We’re back with yet another math app recommendation, but this one is special for several reasons. One is that Motion Math aligns nicely with some recent, exciting research* we've been reading about the cognitive processes that lead to math understanding. Another is that Motion Math offers games for kids across developmental levels, and while math apps for older learners abound, there aren't many good ones for children as young as age three. Here are summaries of Motion Math’s great offerings:
Hungry Guppy – ages 3-7
In this game, youngsters begin by simply matching the number superimposed on their guppy with a floating bubble containing the same number of dots; the fish can’t eat the bubble unless the numbers are the same. Things get more complicated, though, as bubbles containing different numbers of dots begin to appear. Children can use a finger to combine bubbles to obtain the right quantity of dots. For example, to feed a guppy with a 6 on it, they can drag together bubbles containing two dots and four dots, and bubbles containing three and three. Because of its interactive nature, the game does a nice job of helping children pair quantities with numeric symbols.
Hungry Fish and Wings
These games are appropriate for all ages; any child old enough to appreciate the concepts of addition and multiplication can play and benefit from them. In Hungry Fish, players must add the numbers in floating bubbles to attain the number displayed on their fish. (Unlike Hungry Guppy, players see numbers and not dots.) Wings teaches multiplication with an innovative combination of numbers displayed in various formats, including numerals, rows of dots, clusters of dots, and groups of dots so that students can use their visual skills to appreciate how multiplication works.
Motion Math Zoom and Motion Math HD
An understanding of the number line is critical to math. And even students who are comfortable with the number line when it shows whole numbers can have a hard time appreciating amounts when they’re shown as fractions and decimals. Both of these games allow students to practice these important concepts in interesting ways. Motion Math Zoom, best for children in first through fourth grades, asks players to place a number on a number line. Whole numbers are represented by frogs, and decimals are represented by ants to indicate that they are smaller. Ten ants are lined up on the ground next to each frog, and players must zoom in and out as they scroll along the line to place the numbers correctly. Motion Math HD, meant for learners who are ready for instruction in fractions, deals solely in fractions and decimals and requires players to tilt their iDevice back and forth to move the number around the screen. The goal is to get it to bounce down on the right part of a section of number line that goes from 0 to 1. Not only are both games fun, they provide an important bridge between appreciation of quantities and the symbols that represent them.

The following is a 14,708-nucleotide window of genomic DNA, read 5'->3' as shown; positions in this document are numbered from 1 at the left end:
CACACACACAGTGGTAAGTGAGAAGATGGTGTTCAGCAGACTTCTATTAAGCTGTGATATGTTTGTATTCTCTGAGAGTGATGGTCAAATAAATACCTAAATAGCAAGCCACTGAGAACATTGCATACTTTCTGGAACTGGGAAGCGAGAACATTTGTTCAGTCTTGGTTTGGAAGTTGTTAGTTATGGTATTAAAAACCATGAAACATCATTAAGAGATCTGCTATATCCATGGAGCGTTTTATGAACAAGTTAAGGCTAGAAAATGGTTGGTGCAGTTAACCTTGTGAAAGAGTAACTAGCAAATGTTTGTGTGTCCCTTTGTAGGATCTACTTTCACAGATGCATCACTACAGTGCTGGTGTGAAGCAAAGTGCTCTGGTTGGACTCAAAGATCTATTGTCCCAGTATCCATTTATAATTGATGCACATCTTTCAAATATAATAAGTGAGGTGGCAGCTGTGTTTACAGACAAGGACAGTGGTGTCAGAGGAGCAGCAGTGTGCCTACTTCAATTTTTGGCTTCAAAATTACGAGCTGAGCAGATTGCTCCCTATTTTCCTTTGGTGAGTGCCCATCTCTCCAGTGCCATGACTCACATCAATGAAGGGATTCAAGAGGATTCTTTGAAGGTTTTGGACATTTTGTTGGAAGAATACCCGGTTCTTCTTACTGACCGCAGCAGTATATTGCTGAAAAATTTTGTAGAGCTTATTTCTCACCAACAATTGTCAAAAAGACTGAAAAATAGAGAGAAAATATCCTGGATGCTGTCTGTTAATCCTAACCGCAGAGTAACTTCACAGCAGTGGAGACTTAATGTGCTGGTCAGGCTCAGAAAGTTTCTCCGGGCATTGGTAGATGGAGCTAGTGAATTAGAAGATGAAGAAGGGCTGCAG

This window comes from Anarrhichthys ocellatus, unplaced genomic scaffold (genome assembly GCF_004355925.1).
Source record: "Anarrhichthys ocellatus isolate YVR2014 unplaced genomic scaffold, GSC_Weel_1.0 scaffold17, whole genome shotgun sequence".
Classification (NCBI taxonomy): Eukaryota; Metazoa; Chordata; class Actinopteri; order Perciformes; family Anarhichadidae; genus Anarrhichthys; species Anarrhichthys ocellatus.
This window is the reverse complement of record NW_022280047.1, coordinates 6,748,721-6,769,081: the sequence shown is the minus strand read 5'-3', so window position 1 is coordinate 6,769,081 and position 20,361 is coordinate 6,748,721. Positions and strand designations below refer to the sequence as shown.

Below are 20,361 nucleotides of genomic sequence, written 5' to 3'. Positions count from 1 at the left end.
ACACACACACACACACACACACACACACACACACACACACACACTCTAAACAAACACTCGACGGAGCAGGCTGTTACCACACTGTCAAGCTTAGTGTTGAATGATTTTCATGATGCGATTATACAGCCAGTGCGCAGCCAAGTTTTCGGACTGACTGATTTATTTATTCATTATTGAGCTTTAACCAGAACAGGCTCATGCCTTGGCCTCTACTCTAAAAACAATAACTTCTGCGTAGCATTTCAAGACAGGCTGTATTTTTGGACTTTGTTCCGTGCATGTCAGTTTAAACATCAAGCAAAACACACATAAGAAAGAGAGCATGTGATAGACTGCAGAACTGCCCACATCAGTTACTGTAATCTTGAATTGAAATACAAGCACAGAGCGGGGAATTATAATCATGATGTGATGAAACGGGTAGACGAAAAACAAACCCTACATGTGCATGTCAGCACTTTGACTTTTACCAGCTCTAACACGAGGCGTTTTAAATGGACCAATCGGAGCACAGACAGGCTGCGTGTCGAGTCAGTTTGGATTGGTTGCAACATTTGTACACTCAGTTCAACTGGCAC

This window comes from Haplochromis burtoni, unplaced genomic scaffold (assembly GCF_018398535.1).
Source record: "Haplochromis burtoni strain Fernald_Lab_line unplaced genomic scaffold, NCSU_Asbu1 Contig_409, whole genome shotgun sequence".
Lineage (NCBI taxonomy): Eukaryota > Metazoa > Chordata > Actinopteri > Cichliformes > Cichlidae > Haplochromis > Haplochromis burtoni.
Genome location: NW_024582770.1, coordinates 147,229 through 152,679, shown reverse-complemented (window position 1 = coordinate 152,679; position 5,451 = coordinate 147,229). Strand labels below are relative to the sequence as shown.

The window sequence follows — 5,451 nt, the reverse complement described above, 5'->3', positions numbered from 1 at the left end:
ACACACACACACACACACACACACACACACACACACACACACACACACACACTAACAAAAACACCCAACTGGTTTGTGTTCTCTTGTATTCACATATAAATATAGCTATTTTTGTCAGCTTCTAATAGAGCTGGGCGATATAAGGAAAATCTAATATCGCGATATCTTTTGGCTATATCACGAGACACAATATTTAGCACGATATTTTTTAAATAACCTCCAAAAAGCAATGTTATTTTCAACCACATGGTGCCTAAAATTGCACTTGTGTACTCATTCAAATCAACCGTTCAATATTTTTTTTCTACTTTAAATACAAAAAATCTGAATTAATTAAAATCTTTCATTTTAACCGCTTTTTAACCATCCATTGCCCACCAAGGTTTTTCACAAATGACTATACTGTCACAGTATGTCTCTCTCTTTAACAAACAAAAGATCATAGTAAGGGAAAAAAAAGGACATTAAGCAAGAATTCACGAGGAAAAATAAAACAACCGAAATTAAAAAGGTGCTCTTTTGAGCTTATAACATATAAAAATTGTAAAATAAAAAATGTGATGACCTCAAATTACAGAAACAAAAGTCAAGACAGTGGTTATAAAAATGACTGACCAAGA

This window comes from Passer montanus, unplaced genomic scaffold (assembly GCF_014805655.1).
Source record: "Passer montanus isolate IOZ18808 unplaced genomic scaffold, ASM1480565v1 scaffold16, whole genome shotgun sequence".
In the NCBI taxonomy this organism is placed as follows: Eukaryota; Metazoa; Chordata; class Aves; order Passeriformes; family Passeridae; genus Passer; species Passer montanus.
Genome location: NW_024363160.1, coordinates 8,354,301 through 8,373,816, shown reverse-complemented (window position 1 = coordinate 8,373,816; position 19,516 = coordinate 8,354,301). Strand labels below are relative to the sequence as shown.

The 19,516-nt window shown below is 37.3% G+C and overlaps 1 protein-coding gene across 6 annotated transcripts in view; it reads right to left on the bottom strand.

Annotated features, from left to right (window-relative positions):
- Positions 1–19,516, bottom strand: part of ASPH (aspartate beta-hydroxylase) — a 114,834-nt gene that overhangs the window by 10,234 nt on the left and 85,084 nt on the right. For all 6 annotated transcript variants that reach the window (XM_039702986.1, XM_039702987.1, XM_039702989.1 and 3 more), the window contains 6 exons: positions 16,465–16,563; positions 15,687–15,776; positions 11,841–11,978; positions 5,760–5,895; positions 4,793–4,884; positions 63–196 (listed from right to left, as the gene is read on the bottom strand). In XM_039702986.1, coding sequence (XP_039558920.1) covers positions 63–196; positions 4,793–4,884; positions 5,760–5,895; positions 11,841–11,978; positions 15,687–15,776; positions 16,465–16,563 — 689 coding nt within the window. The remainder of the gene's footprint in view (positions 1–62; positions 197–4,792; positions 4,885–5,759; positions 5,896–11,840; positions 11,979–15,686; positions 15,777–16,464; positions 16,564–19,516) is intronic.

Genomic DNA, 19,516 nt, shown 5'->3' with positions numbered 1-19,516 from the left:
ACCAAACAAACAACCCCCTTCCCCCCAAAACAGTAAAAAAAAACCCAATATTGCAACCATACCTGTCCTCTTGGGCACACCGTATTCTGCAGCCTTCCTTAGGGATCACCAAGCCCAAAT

All of these great iOS games are available through the iTunes store. Prices vary according to whether the game is downloaded onto an iPhone or an iPad, but some are free and all are inexpensive.
*Gabriel, F., et. al. (2012). Developing Children’s Understanding of Fractions: An Intervention Study. International Mind, Brain, and Education Society, 6(3); and Blackwell Publishing, Inc.
Sasanguie, D., Van den Bussche, E., & Reynvoet, B. (2012) Predictors for Mathematics Achievement? Evidence from a Longitudinal Study. International Mind, Brain, and Education Society, 6(3); and Blackwell Publishing, Inc.
Vanbinst, K., Ghesquiere, P., & de Smedt, D.(2012). Numerical Magnitude Representation and individual Differences in Children’s Arithmetic Strategy Use. International Mind, Brain, and Education Society, 6(3); and Blackwell Publishing, Inc.